Proper 23, Year C, St. Barnabas’ Church, Tullahoma

“Jesus, Master, have mercy on us!” (Lk. 17:13).

If you’re an athlete you know about stance: that is, the standing position you assume that will give you the widest range and power as you begin to move. I’m not an athlete, so I don’t really know what I’m talking about, but the notion of a stance has wider applicability. St. Paul says in the First Letter to the Corinthians that when it comes to the Christian life, he does not run aimlessly, or box as if beating the air (1 Cor. 9:26). We all do what we need to do to prepare ourselves for what’s ahead, whether it’s coffee in the morning or time to pray or both. Whatever’s involved, we take up a stance, and put our feet firmly under us before we begin to work.

The story of the ten lepers who are cleansed by Jesus gives us more than an account of a miraculous healing. The story is meant by the Gospel writer to point to the nature of discipleship. In this section of St. Luke’s Gospel, Jesus is fleshing out the typical stance his disciples are to take. Last week in our Gospel Jesus began to speak directly to his followers about how they find their footing. We heard that his disciples were not supposed to stand around expecting thanks. Instead they’re meant to practice humility, to say when they’ve completed the task, “We have done only what we ought to have done” (Lk. 17:10).

Our Gospel today expands on this typical stance, giving us three points on which to place our feet. The first comes from the cry of the lepers that stands at the head of our reading. “Jesus, Master, have mercy on us!” (Lk. 17:13). These ten lepers know their true situation; they know where they’re grounded. They are in need of healing, first and foremost. They are literally begging for mercy. They know that there is a great divide between where they are and where they need to be. They turn to Jesus and throw themselves on his mercy.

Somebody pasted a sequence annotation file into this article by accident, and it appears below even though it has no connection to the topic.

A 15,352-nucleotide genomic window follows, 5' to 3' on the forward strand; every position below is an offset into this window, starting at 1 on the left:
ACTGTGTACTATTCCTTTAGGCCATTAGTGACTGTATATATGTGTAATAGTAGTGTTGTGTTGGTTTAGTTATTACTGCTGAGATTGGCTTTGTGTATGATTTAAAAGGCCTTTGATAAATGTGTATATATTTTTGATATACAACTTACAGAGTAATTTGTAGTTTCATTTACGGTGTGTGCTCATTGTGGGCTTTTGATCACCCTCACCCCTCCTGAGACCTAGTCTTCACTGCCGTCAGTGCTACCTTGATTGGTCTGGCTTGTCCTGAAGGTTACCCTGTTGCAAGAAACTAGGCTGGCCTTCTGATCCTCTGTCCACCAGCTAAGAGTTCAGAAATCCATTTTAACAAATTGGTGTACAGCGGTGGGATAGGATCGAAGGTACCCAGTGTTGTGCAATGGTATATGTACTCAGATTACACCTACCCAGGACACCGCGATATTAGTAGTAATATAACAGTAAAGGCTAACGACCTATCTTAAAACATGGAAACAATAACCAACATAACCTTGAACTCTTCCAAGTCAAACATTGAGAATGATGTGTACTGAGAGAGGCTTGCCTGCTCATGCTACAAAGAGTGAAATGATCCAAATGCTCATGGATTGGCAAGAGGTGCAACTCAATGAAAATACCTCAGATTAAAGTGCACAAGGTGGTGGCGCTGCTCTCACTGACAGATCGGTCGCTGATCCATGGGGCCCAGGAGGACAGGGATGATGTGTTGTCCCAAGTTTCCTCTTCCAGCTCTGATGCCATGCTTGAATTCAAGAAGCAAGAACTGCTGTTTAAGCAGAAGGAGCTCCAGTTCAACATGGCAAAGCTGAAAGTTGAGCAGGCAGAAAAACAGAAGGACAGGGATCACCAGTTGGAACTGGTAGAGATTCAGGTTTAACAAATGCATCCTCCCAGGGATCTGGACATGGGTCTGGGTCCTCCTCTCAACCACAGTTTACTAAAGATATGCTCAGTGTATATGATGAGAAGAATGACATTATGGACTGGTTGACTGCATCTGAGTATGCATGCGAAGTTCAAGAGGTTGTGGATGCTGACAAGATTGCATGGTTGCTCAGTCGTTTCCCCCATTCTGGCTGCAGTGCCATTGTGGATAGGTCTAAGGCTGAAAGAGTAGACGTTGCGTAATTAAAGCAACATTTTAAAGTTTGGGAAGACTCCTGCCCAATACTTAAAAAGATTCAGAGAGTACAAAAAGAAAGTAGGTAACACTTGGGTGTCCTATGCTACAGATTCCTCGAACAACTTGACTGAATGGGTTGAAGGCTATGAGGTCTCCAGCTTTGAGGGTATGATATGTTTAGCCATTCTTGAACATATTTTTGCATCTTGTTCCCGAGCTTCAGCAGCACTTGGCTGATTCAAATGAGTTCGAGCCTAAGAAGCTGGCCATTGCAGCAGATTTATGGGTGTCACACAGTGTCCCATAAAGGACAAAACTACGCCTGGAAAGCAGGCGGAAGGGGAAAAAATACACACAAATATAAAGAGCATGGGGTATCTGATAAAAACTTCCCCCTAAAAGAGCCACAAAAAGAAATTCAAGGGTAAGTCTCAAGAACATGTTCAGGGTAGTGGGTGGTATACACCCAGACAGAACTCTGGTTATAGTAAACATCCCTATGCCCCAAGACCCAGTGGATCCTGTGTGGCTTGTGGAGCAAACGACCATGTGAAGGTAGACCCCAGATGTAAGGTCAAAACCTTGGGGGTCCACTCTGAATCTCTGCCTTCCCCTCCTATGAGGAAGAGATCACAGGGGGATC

As Christians, we begin with our own neediness, our own need for grace. Whatever we need to complete ourselves and to be made whole must be received as a gift. Our neediness is a given. There is nothing owed to us for our own merits. We are called to work out our own salvation with fear and trembling, as it says in St. Paul’s Letter to the Philippians (Phil 2:12), but this working out will begin when we acknowledge our need. The typical stance of a Christian is in solidarity with the ten lepers, who turn to the Lord for his mercy.

Ten lepers are healed, but only one returns to give thanks. “Then one of them, when he saw that he was healed, turned back, praising God with a loud voice. He prostrated himself at Jesus’ feet and thanked him” (Lk. 17:15-16). This gives us a second foothold. One of the earliest lessons we learn as human beings is the responsibility of saying “thank you” when we receive a gift. If it’s owed to us then it’s not a gift, though we may say thank you out of politeness. Here in the gospel reading, however, the thank you comes from the nature of the gift.

Here we take our stand with the one leper who returned. We need to cultivate our capacity to give thanks to God because it will make us more aware of the gift we’ve been given. What would it be like to never be thankful, especially for the really big thing? Not only are we thankful for the life we’ve received but also for the new life we have in Jesus Christ. Sin is forgiven through him. Unlike the unworthy servants last week who are standing around waiting for thanks, we ourselves need to fall on our knees and give thanks for the gifts we’ve been given.

The third Christian foothold is faith itself. Remember what Jesus says at the end of the reading, “Then he said to him, ‘Get up and go on your way; your faith has made you well’” (Lk. 17:19). Note that the words are addressed to the one who returned to give thanks, but that all ten were cleansed. All of the lepers were healed through faith. Faith is trust in God; that is, trust in God rather than ourselves. Faith is how we know God. For Christians, faith is trust in what God has done for us through Jesus Christ our Lord. He’s the firm foundation on which we stand, the place we find our footing.

Our faith has made us well. Today at St. Barnabas’ Church we fall down on our knees and we beg for mercy; we return like the leper and give thanks to God. We put our trust in God. Faith is the foundation on which we stand, the foothold that means new life for us.

  • The Rt. Rev’d John Bauerschmidt, Bishop of Tennessee